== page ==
7. Slava Trukhno (07-08 Springfield Falcons) 64GP, 14-21-35 .547ppg I loved his passing, Trukhno could really find the lane. He had a nice debut but was a bit of wide body skater.

AHL FORWARDS AT 20, 2011-18

  1. Magnus Paajarvi (11-12 Oklahoma City Barons) 34gp, 7-18-25 .735ppg Paajarvi played in the NHL at 19, so this is after that teenage season. Great speed, good defensive instincts, can’t score enough to move up the depth chart, he has carved out a career as a depth player.
  2. Teemu Hartikainen (10-11 Oklahoma City Barons) 66gp, 17-25-42 .636ppg The big Finn was a pure delight and the first 20-year old AHL forward in a couple of years to show up on the radar. He was a little shy on speed but I loved his hands and spirit.
  3. Bogdan Yakimov (14-15 Oklahoma City Barons) 57gp, 12-16-28 .491 ppg He showed real promise but left for the KHL in the middle of his entry deal and hasn’t been heard from since. Speed would probably have caught up to him but it would be nice to see these things play out ala Detroit.
  4. Phil Cornet (10-11 Oklahoma City Barons) 60gp, 7-16-23 .383ppg He looked like a tweener from the start, I always liked his spirit. Made it to the NHL for two games.
  5. Tyler Pitlick (11-12 Oklahoma City Barons) 62gp, 7-16-23 .371ppg He scored pretty well in his WHL season, many of the goals at even strength. The Oilers slow played his AHL rookie year and he got hurt too, those injuries impacting his pro career through today. He made it and the Oilers got a little bit of his career before he left via free agency.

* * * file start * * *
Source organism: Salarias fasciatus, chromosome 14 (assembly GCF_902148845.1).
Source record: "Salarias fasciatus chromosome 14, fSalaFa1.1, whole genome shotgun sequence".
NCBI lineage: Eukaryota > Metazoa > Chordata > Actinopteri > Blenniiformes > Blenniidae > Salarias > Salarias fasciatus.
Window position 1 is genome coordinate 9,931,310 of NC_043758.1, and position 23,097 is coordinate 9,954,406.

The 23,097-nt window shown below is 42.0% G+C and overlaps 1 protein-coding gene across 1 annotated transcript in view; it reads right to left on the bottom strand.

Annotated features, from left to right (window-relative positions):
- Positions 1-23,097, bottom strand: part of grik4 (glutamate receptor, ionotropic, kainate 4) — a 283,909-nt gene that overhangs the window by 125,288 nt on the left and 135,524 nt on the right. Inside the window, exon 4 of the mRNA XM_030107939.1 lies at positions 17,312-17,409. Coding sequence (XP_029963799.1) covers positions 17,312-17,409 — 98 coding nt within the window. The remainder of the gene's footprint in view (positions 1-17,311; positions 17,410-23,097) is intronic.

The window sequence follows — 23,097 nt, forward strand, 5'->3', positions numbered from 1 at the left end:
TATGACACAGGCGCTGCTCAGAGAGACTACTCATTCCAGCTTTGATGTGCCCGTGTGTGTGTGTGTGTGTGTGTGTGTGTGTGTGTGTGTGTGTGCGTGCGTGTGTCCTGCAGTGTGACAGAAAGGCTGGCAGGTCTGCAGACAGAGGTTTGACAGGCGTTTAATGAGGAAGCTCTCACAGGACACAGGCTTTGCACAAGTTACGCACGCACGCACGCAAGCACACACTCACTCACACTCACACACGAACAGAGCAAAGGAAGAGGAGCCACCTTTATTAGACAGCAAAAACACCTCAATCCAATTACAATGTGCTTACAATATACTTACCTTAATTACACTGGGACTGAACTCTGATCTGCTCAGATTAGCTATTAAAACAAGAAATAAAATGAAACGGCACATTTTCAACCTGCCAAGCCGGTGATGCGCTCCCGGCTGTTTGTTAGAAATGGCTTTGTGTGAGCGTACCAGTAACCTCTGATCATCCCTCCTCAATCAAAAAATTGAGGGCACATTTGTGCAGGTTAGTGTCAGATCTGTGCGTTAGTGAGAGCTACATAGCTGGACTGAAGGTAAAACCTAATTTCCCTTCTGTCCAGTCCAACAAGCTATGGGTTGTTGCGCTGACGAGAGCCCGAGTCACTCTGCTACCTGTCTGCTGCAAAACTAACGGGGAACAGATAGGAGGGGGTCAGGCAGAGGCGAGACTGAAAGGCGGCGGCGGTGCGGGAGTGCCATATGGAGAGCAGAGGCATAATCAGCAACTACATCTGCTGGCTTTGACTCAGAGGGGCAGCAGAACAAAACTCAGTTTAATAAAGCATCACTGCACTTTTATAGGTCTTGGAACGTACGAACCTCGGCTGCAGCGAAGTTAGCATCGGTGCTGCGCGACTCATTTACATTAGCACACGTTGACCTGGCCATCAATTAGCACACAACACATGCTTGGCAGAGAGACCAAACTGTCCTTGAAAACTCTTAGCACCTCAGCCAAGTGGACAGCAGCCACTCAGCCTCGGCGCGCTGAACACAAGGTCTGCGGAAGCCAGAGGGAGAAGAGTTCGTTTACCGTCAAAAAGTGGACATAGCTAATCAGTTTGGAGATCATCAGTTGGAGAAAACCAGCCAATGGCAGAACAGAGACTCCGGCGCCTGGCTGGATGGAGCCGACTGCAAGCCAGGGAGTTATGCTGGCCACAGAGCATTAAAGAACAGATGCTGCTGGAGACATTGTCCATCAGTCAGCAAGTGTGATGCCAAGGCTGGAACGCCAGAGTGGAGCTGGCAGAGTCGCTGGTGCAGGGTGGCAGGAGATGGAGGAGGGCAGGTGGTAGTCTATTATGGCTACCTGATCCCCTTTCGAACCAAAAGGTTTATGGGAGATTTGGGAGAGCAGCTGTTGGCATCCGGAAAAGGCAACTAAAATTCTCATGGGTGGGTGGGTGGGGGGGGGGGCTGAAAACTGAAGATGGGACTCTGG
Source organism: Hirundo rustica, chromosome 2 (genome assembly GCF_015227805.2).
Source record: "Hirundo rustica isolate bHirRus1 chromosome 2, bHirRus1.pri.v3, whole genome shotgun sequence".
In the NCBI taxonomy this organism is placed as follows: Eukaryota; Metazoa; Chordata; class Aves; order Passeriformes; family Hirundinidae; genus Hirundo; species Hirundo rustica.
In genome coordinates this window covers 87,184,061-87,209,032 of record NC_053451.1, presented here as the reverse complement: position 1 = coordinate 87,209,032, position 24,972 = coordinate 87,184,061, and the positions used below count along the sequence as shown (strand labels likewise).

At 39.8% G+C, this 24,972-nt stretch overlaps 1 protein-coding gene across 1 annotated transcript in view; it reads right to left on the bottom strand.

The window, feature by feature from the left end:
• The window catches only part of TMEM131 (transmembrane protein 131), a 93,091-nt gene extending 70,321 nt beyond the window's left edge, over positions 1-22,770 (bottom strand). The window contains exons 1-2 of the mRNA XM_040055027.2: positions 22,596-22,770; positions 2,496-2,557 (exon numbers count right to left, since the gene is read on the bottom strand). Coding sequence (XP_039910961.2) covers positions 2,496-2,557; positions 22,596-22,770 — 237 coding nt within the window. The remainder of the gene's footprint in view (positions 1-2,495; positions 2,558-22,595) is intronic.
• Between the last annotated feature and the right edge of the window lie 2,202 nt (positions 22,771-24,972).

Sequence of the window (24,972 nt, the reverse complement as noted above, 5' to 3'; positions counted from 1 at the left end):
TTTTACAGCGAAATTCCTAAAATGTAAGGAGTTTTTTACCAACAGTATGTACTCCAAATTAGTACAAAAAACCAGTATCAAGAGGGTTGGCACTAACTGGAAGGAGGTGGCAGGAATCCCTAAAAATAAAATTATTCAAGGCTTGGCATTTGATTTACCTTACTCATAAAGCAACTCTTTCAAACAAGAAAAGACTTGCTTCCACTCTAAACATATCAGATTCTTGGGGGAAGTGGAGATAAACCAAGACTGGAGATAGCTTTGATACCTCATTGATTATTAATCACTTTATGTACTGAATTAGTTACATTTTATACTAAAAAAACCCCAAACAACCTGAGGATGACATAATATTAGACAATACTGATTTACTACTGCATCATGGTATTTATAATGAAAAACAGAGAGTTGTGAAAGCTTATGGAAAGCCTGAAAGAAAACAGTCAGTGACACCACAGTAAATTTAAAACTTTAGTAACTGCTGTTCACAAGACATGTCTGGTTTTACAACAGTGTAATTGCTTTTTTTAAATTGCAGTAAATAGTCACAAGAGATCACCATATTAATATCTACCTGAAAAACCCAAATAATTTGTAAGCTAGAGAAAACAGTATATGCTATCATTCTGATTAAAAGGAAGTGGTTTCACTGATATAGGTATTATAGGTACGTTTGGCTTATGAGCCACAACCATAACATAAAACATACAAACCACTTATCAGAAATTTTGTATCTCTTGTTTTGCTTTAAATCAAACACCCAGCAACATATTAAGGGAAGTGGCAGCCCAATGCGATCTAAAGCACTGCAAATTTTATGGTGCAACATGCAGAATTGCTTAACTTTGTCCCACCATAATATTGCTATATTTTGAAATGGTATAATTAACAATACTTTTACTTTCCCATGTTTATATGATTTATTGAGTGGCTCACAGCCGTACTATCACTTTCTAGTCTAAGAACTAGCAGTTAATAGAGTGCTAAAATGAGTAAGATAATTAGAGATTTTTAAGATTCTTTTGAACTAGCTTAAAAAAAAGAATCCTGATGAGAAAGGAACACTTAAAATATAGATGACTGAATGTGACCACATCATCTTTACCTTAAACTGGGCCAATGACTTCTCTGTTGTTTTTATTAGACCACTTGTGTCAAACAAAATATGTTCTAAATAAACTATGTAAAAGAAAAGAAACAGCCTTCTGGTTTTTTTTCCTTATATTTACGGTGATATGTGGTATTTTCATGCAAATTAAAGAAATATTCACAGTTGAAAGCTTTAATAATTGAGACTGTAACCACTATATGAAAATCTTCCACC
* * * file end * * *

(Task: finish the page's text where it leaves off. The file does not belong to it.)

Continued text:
6. Kyle Platzer (15-16 Bakersfield Condors) 48gp, 6-11-17 .354 Platzer was a rather obscure draft pick in 2013, didn’t play a lot for the London Knights in his draft year. He has a good two-way resume but lack of offense has impacted his pro career.
  7. Ryan Martindale (12-13 Oklahoma City Barons). 41gp, 6-8-14 .341 He showed well in a couple training camps, you could see the size being an advantage and he could pass the puck. He didn’t move the needle enough and was dealt in a minor league trade during his entry deal.
  8. Curtis Hamilton (11-12 Oklahoma City Barons). 41gp, 5-6-11 .268ppg. A wildly disappointing pro debut based on his final junior season, Hamilton never did get untracked during his entry level deal.
  9. Jujhar Khaira (14-15 Oklahoma City Barons) 51gp, 4-6-10 .196ppg. He didn’t play much at all during his first year pro, but increased his production and gained more playing time through his Condors career. He is now at a point where the Oilers may have a successful ‘draft and develop’ forward, just a matter of how long he can hold the job.
  10. Travis Ewanyk (13-14 Oklahoma City Barons) 68gp, 7-5-12 .176ppg. Ewanyk had some nice things but the offense in junior suggested he wasn’t going to bring enough to pro hockey.
  11. Mitch Moroz (14-15 Oklahoma City Barons) 66gp, 5-4-9 .136ppg. Big man came off injury at the end of the Memorial Cup and then had some issues in the AHL, among them ice time. Like Ewanyk, he was not a strong NHL candidate based on offense in junior.